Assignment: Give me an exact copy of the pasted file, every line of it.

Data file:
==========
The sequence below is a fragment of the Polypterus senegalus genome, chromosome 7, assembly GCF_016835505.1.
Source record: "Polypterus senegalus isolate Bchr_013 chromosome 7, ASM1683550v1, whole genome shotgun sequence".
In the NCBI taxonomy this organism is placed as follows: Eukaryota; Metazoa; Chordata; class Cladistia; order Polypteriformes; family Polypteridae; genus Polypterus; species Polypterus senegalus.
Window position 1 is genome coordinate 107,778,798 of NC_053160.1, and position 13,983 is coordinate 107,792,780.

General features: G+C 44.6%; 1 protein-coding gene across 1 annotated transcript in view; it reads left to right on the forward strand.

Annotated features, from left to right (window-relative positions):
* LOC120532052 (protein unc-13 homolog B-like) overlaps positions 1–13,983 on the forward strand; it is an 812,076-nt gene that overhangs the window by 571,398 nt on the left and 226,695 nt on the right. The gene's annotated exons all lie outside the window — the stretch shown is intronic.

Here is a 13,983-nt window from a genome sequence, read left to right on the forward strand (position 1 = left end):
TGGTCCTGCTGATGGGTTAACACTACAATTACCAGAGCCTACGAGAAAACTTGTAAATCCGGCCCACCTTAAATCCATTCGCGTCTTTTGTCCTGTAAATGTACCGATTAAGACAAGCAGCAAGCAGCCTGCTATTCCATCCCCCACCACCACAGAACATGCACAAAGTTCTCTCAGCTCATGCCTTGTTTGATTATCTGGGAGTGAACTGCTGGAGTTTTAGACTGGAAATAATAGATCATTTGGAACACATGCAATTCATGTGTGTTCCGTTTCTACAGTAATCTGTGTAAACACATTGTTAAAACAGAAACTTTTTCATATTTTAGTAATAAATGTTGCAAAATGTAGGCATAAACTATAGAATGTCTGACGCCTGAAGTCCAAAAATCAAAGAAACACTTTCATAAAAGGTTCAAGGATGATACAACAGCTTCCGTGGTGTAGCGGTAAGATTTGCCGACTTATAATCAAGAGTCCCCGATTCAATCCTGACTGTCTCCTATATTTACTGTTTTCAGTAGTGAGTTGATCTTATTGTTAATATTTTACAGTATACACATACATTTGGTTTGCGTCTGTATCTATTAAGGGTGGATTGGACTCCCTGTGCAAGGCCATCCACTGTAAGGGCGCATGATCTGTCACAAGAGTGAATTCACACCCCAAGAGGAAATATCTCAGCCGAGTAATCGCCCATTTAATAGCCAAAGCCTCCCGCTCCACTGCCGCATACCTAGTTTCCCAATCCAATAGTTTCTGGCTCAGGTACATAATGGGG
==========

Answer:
The sequence below is a fragment of the Polypterus senegalus genome, chromosome 7, assembly GCF_016835505.1.
Source record: "Polypterus senegalus isolate Bchr_013 chromosome 7, ASM1683550v1, whole genome shotgun sequence".
In the NCBI taxonomy this organism is placed as follows: Eukaryota; Metazoa; Chordata; class Cladistia; order Polypteriformes; family Polypteridae; genus Polypterus; species Polypterus senegalus.
Window position 1 is genome coordinate 107,778,798 of NC_053160.1, and position 13,983 is coordinate 107,792,780.

General features: G+C 44.6%; 1 protein-coding gene across 1 annotated transcript in view; it reads left to right on the forward strand.

Annotated features, from left to right (window-relative positions):
* LOC120532052 (protein unc-13 homolog B-like) overlaps positions 1–13,983 on the forward strand; it is an 812,076-nt gene that overhangs the window by 571,398 nt on the left and 226,695 nt on the right. The gene's annotated exons all lie outside the window — the stretch shown is intronic.

Here is a 13,983-nt window from a genome sequence, read left to right on the forward strand (position 1 = left end):
TGGTCCTGCTGATGGGTTAACACTACAATTACCAGAGCCTACGAGAAAACTTGTAAATCCGGCCCACCTTAAATCCATTCGCGTCTTTTGTCCTGTAAATGTACCGATTAAGACAAGCAGCAAGCAGCCTGCTATTCCATCCCCCACCACCACAGAACATGCACAAAGTTCTCTCAGCTCATGCCTTGTTTGATTATCTGGGAGTGAACTGCTGGAGTTTTAGACTGGAAATAATAGATCATTTGGAACACATGCAATTCATGTGTGTTCCGTTTCTACAGTAATCTGTGTAAACACATTGTTAAAACAGAAACTTTTTCATATTTTAGTAATAAATGTTGCAAAATGTAGGCATAAACTATAGAATGTCTGACGCCTGAAGTCCAAAAATCAAAGAAACACTTTCATAAAAGGTTCAAGGATGATACAACAGCTTCCGTGGTGTAGCGGTAAGATTTGCCGACTTATAATCAAGAGTCCCCGATTCAATCCTGACTGTCTCCTATATTTACTGTTTTCAGTAGTGAGTTGATCTTATTGTTAATATTTTACAGTATACACATACATTTGGTTTGCGTCTGTATCTATTAAGGGTGGATTGGACTCCCTGTGCAAGGCCATCCACTGTAAGGGCGCATGATCTGTCACAAGAGTGAATTCACACCCCAAGAGGAAATATCTCAGCCGAGTAATCGCCCATTTAATAGCCAAAGCCTCCCGCTCCACTGCCGCATACCTAGTTTCCCAATCCAATAGTTTCTGGCTCAGGTACATAATGGGG